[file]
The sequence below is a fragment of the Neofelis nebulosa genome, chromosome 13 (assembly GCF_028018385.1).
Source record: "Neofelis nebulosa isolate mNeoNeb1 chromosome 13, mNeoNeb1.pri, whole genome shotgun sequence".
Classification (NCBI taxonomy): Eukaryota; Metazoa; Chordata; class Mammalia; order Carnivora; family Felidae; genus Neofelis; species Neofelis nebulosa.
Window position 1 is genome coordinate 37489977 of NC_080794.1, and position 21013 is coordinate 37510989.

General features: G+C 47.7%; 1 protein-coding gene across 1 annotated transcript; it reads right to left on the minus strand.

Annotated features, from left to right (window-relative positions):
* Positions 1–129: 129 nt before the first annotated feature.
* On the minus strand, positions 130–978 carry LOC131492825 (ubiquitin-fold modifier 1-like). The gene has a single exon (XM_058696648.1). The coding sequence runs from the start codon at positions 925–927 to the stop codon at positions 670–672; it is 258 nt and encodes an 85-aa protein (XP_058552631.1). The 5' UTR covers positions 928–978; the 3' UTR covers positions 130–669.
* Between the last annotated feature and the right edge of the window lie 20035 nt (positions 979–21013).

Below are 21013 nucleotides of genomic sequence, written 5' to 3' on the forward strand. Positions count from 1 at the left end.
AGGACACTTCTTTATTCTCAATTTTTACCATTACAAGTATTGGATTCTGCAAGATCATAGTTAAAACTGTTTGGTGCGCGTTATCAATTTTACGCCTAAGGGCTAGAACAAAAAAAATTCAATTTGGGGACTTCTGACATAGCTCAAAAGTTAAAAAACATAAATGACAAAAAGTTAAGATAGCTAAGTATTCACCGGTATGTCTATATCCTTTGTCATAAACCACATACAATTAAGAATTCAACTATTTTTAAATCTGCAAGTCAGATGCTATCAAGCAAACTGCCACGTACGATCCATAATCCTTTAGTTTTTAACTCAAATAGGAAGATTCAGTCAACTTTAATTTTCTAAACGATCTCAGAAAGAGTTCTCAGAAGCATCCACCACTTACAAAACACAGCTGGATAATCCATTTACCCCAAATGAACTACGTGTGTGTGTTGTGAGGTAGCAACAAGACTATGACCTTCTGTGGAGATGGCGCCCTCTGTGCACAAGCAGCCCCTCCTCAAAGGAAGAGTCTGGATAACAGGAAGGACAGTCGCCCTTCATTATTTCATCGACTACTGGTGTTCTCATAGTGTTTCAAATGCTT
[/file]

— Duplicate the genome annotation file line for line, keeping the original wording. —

The sequence below is a fragment of the Neofelis nebulosa genome, chromosome 13 (assembly GCF_028018385.1).
Source record: "Neofelis nebulosa isolate mNeoNeb1 chromosome 13, mNeoNeb1.pri, whole genome shotgun sequence".
Classification (NCBI taxonomy): Eukaryota; Metazoa; Chordata; class Mammalia; order Carnivora; family Felidae; genus Neofelis; species Neofelis nebulosa.
Window position 1 is genome coordinate 37489977 of NC_080794.1, and position 21013 is coordinate 37510989.

General features: G+C 47.7%; 1 protein-coding gene across 1 annotated transcript; it reads right to left on the minus strand.

Annotated features, from left to right (window-relative positions):
* Positions 1–129: 129 nt before the first annotated feature.
* On the minus strand, positions 130–978 carry LOC131492825 (ubiquitin-fold modifier 1-like). The gene has a single exon (XM_058696648.1). The coding sequence runs from the start codon at positions 925–927 to the stop codon at positions 670–672; it is 258 nt and encodes an 85-aa protein (XP_058552631.1). The 5' UTR covers positions 928–978; the 3' UTR covers positions 130–669.
* Between the last annotated feature and the right edge of the window lie 20035 nt (positions 979–21013).

Below are 21013 nucleotides of genomic sequence, written 5' to 3' on the forward strand. Positions count from 1 at the left end.
AGGACACTTCTTTATTCTCAATTTTTACCATTACAAGTATTGGATTCTGCAAGATCATAGTTAAAACTGTTTGGTGCGCGTTATCAATTTTACGCCTAAGGGCTAGAACAAAAAAAATTCAATTTGGGGACTTCTGACATAGCTCAAAAGTTAAAAAACATAAATGACAAAAAGTTAAGATAGCTAAGTATTCACCGGTATGTCTATATCCTTTGTCATAAACCACATACAATTAAGAATTCAACTATTTTTAAATCTGCAAGTCAGATGCTATCAAGCAAACTGCCACGTACGATCCATAATCCTTTAGTTTTTAACTCAAATAGGAAGATTCAGTCAACTTTAATTTTCTAAACGATCTCAGAAAGAGTTCTCAGAAGCATCCACCACTTACAAAACACAGCTGGATAATCCATTTACCCCAAATGAACTACGTGTGTGTGTTGTGAGGTAGCAACAAGACTATGACCTTCTGTGGAGATGGCGCCCTCTGTGCACAAGCAGCCCCTCCTCAAAGGAAGAGTCTGGATAACAGGAAGGACAGTCGCCCTTCATTATTTCATCGACTACTGGTGTTCTCATAGTGTTTCAAATGCTT